After about 35-40 minute walk, with long down-hill hike, we reached our final destination: the Hulugan Falls. We were greeted by this wide rock formation where water flows freely. I thought it was IT! But it was just a ‘preview’. We were able to see the main scene when we stepped into the rocks and saw this awesome, very tall body of water, gracefully flowing down! We were told it is about 95 meters high! And it was so wide – providing a white veil that covers a wide portion of the cliff!

My family upon reaching Hulugan Falls

After looking for a spot to keep our backpacks, we immersed ourselves into the fresh gushing river from the falls. Wow, it was really refreshing after almost 1-1/2 hour of hiking! While my wife rested in a shaded area, me and my children had a good splash. We really enjoyed it!

Enjoying the gushing downstream from Hulugan Falls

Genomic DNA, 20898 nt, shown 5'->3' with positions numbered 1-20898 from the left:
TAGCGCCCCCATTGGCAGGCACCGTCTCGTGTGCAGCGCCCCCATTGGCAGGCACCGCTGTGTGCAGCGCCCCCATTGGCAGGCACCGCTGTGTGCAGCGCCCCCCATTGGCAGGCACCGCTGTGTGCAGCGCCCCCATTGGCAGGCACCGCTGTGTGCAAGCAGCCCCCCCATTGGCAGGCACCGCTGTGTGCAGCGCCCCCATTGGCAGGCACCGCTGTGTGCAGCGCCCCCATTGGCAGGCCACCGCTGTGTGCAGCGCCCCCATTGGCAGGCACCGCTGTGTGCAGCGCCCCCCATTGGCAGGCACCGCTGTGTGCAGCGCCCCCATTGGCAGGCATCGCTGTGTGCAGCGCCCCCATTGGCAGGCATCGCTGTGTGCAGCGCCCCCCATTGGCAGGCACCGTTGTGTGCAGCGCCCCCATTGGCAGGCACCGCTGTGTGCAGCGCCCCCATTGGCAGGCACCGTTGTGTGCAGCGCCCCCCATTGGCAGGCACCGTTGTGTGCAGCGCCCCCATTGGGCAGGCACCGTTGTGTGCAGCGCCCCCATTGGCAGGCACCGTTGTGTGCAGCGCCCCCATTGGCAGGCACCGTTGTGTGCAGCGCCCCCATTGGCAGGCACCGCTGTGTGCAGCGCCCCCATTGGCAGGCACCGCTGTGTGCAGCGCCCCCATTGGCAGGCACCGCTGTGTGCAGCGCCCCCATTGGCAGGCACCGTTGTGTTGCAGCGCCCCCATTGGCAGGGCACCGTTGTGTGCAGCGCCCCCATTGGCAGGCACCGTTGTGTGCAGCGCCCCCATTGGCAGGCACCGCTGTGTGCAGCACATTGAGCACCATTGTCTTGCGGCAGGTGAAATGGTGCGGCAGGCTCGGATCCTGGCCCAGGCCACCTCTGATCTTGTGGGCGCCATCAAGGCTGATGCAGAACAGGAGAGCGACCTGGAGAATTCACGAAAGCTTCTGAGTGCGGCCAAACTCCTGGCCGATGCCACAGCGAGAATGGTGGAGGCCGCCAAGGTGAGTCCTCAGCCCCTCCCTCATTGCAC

Oh! We had our lunch right beside the huge falls! And our water for drinking was taken direct from a dripping water under the rocks! It was really refreshingly natural!

Fresh “mineral water” direct from the rocks, where we got refill of our drinking bottles.

After enjoying our river plunge, we trekked back passing through another route. This was the most difficult trail in this trekking adventure. We climbed almost vertically from the falls. Remember the falls was about 95 meters. And we had an almost vertical – well maybe 80 degrees – climb. We had to rest every 10 or 15 minutes! Haha! The nice thing is that the locals had placed bamboo poles as handles throughout the trail which we can hold while maneuvering the rocky path.

With my children enjoying the refreshing swim